Holden: Commodore in disguise
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Showing the model's AWD capability
I have driven each new Holden Commodore since the VL debuted in 1986, but I’ve never been behind the wheel of a Holden as new as the one I drove earlier this week.
Driven spent Monday inside the security perimeter at Holden’s Lang Lang, Victoria, proving ground to gain a first taste of the 2018 Commodore.
Two early prototypes — described as integration vehicles — are being fettled by the engineering team. And, in an unprecedented move for Holden, a small group of journalists has driven the new car about 15 months before it goes on sale.
‘‘When I was told we were going to get journalists into the cars so early, my palms immediately went clammy,’’ said Jeremy Tassone, Holden’s vehicle development manager.
The two integration vehicles were hand-built by Opel in Russelsheim, Germany, and arrived in Australia in August. They are right-hand drive and considered priceless, but will be crushed once their work is done.
Holden estimates these cars are a 65 per cent finished product. In vehicle development timelines it’s only at about 63 per cent in the design process that a fully driveable vehicle exists.
‘‘This is the first cut of chassis tune and the steering calibration is out-of-the-box but we think this is a very good 65 per cent,’’ Tassone said.
Both prototypes are AWD V6 models in the five-door configuration that will replace the four-door sedan. One car has the higher grade LCD instrument display and paddle shifters while the other has the conventional instrument layout and carries an additional 70-80kg of weight in the rear to mimic the dynamics of the wagon version.
The camouflaged cars are confirmation of a significant repositioning of the Commodore. They will set aside a 39-year, rear-wheel-drive pedigree and position the next generation as Holden’s most technically advanced car.
The message will be that it represents German engineering combined with significant Australian input into its styling and driving dynamics.
Monday’s behind-the-wheel time included 160km/h laps of Lang Lang’s high-speed bowl as well as time on the skid pan and the ride and handling loop.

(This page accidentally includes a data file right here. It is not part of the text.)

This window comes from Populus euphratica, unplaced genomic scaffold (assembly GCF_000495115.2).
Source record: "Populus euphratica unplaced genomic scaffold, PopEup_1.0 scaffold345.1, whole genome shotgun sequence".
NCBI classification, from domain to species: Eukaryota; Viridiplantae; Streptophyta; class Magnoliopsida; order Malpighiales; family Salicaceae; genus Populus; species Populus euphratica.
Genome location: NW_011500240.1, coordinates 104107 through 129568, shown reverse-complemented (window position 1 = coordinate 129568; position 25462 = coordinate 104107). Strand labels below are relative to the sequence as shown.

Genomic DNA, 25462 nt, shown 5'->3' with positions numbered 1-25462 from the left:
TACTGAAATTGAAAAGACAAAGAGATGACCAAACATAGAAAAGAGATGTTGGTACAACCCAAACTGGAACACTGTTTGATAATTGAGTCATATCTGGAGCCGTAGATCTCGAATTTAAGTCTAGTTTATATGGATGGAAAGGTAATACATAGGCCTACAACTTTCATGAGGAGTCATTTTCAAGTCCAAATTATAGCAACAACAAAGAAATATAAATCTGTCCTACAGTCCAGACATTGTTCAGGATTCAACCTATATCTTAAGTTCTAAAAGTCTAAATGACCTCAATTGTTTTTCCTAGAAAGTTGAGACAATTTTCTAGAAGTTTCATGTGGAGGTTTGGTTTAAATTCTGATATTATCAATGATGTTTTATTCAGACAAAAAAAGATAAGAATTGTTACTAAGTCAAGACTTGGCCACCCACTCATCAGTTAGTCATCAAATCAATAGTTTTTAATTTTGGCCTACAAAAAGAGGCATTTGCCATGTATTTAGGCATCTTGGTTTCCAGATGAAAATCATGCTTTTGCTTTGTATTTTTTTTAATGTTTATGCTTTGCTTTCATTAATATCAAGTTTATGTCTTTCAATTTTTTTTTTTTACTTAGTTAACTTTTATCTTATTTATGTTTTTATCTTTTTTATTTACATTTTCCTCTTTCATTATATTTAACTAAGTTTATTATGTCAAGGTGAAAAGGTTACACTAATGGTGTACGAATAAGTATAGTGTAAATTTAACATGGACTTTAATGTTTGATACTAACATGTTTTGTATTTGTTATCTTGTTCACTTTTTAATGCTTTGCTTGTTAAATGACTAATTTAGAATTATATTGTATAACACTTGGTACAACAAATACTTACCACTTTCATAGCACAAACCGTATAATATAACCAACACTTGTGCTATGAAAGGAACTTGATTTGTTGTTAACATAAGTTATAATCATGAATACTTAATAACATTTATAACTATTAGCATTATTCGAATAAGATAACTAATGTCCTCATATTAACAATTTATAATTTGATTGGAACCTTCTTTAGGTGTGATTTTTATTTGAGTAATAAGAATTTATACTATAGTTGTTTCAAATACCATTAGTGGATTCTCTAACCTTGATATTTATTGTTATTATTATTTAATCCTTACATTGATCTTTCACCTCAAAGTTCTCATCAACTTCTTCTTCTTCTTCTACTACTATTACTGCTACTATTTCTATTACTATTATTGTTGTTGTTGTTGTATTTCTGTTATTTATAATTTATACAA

We were also driven around a gravel test loop at near-rally pace by Opel engineer Andreas Liljekvist, of Sweden, to showcase the all-wheel-drive capability.
The V6 performance and exhaust note will be familiar to Commodore SV6 drivers and the new transmission is already a refined unit that, unlike some eight and nine speeders, can make use of top gear when cruising at a steady 100km/h.
First impressions are the driving position is slightly lower than the current Commodore while, in the main, the reduced exterior dimensions are recouped by smarter packaging which includes generous rear legroom.
In terms of Australian input into the Commodore there has been Holden involvement since the start of the programme five years ago.
The design team has collaborated with GM design centres on the styling of the five-door and wagon. Holden engineers are participating in Nurburgring chassis testing and in the “buy-off” rides in Europe and Australia where progress is evaluated and decisions made on specification.
The primary work being carried out at Lang Lang is suspension tuning and calibration of the electric power steering, stability control and traction control systems for Australasian conditions along with work on noise, vibration and harshness.
Lang Lang’s lumpy ride and handling course showed off settled suspension response and consistent steering feel which point to a solid basis for the Holden engineers to carry out the local development work that has recently delivered accomplished products as diverse as the fun-to-drive Spark small car and a greatly improved Colorado utility line-up.
In the V6 AWD guise, the prototypes point to a high-tech Commodore combining sports-sedan character with sophistication that will capture interest from SV6 and Calais owners.
Of course the biggest talking point in the months to come will be whether a front-wheel-drive car with a four-cylinder engine can carry the weight of Commodore expectations at the entry level. And, for the meantime, there aren’t even any 65 per cent complete pointers that begin answering that question.